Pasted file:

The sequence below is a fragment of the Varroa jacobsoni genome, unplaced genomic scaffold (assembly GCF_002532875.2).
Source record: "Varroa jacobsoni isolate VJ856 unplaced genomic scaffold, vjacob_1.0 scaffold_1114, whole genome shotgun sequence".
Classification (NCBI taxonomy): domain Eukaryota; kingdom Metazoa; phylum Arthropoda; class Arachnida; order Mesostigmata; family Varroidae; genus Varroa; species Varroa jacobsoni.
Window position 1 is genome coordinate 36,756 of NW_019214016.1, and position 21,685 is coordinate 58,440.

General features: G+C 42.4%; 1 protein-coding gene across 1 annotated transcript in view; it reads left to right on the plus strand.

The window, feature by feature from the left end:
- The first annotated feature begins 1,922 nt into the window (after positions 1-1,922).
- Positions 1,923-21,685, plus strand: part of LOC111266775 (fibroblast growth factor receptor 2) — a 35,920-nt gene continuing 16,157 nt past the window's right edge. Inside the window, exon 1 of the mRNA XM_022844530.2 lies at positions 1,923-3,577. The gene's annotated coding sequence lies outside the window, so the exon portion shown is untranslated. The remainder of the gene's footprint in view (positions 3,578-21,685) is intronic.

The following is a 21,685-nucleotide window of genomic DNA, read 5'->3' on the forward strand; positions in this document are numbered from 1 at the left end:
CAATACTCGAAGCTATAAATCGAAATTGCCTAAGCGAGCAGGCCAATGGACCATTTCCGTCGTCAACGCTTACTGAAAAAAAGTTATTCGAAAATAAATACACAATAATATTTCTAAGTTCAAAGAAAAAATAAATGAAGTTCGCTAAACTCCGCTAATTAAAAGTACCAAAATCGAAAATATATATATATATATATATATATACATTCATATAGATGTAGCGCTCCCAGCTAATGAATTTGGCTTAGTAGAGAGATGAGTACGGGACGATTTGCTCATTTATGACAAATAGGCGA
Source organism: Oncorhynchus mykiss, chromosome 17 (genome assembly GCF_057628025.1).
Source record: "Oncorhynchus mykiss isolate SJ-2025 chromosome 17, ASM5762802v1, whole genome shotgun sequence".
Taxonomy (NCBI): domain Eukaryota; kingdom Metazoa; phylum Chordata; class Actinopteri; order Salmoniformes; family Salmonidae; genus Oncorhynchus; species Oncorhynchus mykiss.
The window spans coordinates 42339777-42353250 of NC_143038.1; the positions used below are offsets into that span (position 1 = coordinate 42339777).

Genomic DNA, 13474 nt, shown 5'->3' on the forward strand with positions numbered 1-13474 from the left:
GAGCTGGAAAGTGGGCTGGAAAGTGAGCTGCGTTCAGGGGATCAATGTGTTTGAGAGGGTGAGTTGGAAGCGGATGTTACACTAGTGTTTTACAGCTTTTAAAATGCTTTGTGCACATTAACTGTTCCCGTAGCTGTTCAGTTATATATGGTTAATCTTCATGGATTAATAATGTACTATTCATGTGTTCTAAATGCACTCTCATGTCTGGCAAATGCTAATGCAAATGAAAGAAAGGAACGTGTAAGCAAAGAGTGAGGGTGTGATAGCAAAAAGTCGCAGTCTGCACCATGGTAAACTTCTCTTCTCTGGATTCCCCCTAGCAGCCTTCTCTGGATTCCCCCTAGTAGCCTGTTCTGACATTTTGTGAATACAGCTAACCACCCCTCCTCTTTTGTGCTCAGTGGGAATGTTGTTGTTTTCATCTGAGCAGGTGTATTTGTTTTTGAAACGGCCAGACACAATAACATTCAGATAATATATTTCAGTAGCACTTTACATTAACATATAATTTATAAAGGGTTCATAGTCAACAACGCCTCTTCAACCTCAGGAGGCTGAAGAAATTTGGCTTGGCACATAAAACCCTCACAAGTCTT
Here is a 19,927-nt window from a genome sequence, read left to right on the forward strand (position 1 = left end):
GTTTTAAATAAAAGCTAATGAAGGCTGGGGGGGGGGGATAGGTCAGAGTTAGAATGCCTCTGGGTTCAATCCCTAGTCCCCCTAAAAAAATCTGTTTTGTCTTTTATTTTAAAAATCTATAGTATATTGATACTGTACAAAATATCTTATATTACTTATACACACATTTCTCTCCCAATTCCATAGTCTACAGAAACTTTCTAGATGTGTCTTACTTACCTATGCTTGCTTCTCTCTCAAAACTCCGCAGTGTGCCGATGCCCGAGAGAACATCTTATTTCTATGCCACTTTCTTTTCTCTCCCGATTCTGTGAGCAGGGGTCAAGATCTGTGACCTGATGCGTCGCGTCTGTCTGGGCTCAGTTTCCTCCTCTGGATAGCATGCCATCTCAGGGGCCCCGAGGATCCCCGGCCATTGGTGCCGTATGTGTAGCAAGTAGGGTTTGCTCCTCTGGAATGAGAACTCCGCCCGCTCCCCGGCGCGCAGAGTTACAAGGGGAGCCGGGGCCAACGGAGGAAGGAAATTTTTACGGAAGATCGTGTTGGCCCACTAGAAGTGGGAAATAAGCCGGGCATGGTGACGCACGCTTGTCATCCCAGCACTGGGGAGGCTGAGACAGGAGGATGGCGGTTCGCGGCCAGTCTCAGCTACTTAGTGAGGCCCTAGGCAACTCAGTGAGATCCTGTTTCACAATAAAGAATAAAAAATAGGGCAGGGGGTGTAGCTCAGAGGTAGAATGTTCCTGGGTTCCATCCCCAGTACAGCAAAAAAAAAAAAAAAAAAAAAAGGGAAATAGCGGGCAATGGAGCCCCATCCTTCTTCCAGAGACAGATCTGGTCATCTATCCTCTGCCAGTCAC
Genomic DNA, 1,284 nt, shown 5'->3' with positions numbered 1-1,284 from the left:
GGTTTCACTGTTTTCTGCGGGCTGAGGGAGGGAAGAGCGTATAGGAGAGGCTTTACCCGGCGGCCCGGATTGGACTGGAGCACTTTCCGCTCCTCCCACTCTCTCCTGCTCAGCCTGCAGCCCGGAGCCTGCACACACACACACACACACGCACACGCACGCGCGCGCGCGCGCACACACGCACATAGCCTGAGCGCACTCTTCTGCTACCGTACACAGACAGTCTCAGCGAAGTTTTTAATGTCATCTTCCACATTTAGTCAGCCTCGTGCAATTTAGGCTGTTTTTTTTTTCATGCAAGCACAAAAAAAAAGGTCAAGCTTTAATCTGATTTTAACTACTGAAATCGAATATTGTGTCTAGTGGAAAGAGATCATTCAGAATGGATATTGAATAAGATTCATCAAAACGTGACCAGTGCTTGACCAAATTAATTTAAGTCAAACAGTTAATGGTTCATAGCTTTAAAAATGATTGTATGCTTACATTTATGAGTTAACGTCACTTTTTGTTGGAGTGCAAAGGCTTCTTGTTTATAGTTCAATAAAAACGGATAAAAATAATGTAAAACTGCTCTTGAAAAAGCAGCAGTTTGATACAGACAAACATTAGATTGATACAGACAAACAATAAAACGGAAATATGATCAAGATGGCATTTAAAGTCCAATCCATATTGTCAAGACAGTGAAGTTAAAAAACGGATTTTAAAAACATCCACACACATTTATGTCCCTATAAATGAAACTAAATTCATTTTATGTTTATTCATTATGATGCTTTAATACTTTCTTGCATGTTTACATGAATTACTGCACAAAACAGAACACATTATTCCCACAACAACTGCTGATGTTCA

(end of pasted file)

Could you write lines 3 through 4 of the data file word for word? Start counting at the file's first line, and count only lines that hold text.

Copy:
Classification (NCBI taxonomy): domain Eukaryota; kingdom Metazoa; phylum Arthropoda; class Arachnida; order Mesostigmata; family Varroidae; genus Varroa; species Varroa jacobsoni.
Window position 1 is genome coordinate 36,756 of NW_019214016.1, and position 21,685 is coordinate 58,440.